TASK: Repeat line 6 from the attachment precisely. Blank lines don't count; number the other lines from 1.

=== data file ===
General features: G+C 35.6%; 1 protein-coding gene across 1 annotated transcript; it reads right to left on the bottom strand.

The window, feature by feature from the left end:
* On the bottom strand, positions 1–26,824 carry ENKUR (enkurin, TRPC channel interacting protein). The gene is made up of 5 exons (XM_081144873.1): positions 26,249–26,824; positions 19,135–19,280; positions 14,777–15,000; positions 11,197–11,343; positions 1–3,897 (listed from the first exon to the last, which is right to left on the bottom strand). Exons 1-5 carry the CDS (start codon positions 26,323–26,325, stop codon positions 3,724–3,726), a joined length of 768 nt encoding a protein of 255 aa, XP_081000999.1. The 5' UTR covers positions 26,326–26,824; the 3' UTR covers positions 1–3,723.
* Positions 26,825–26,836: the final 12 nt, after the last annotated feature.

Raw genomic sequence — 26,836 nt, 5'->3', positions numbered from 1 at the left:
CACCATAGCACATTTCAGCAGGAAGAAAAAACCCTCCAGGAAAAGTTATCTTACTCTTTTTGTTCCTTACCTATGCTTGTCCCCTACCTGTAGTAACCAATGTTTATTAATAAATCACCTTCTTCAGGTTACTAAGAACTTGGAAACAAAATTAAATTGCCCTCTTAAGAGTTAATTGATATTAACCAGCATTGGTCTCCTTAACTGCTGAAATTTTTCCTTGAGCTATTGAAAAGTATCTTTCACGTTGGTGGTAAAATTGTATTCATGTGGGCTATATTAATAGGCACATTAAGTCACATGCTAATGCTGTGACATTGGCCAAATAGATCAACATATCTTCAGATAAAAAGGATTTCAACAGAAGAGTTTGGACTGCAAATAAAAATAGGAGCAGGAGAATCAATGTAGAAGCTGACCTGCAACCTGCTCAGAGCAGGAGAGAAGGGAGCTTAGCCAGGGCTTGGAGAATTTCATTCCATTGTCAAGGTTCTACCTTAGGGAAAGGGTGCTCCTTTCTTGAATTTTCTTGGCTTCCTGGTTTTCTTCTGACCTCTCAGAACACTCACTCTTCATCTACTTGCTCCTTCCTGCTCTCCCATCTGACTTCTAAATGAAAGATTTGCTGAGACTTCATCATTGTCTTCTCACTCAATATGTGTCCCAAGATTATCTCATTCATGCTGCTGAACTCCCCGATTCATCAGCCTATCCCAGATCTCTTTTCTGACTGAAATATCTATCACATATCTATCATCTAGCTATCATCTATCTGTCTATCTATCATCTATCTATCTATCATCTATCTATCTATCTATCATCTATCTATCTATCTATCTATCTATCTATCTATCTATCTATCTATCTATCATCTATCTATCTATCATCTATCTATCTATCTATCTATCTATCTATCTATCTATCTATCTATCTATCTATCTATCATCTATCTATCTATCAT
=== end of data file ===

CACCATAGCACATTTCAGCAGGAAGAAAAAACCCTCCAGGAAAAGTTATCTTACTCTTTTTGTTCCTTACCTATGCTTGTCCCCTACCTGTAGTAACCAATGTTTATTAATAAATCACCTTCTTCAGGTTACTAAGAACTTGGAAACAAAATTAAATTGCCCTCTTAAGAGTTAATTGATATTAACCAGCATTGGTCTCCTTAACTGCTGAAATTTTTCCTTGAGCTATTGAAAAGTATCTTTCACGTTGGTGGTAAAATTGTATTCATGTGGGCTATATTAATAGGCACATTAAGTCACATGCTAATGCTGTGACATTGGCCAAATAGATCAACATATCTTCAGATAAAAAGGATTTCAACAGAAGAGTTTGGACTGCAAATAAAAATAGGAGCAGGAGAATCAATGTAGAAGCTGACCTGCAACCTGCTCAGAGCAGGAGAGAAGGGAGCTTAGCCAGGGCTTGGAGAATTTCATTCCATTGTCAAGGTTCTACCTTAGGGAAAGGGTGCTCCTTTCTTGAATTTTCTTGGCTTCCTGGTTTTCTTCTGACCTCTCAGAACACTCACTCTTCATCTACTTGCTCCTTCCTGCTCTCCCATCTGACTTCTAAATGAAAGATTTGCTGAGACTTCATCATTGTCTTCTCACTCAATATGTGTCCCAAGATTATCTCATTCATGCTGCTGAACTCCCCGATTCATCAGCCTATCCCAGATCTCTTTTCTGACTGAAATATCTATCACATATCTATCATCTAGCTATCATCTATCTGTCTATCTATCATCTATCTATCTATCATCTATCTATCTATCTATCATCTATCTATCTATCTATCTATCTATCTATCTATCTATCTATCTATCTATCATCTATCTATCTATCATCTATCTATCTATCTATCTATCTATCTATCTATCTATCTATCTATCTATCTATCTATCATCTATCTATCTATCAT